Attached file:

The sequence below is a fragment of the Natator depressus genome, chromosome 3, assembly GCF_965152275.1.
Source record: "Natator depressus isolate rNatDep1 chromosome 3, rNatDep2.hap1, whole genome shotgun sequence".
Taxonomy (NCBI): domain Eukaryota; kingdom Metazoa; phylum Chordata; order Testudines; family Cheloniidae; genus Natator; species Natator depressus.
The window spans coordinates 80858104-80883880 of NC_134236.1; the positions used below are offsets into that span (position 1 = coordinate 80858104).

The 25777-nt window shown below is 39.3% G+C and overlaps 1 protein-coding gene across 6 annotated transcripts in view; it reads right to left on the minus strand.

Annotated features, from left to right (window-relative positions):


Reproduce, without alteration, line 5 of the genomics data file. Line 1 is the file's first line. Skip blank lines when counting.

The 25777-nt window shown below is 39.3% G+C and overlaps 1 protein-coding gene across 6 annotated transcripts in view; it reads right to left on the minus strand.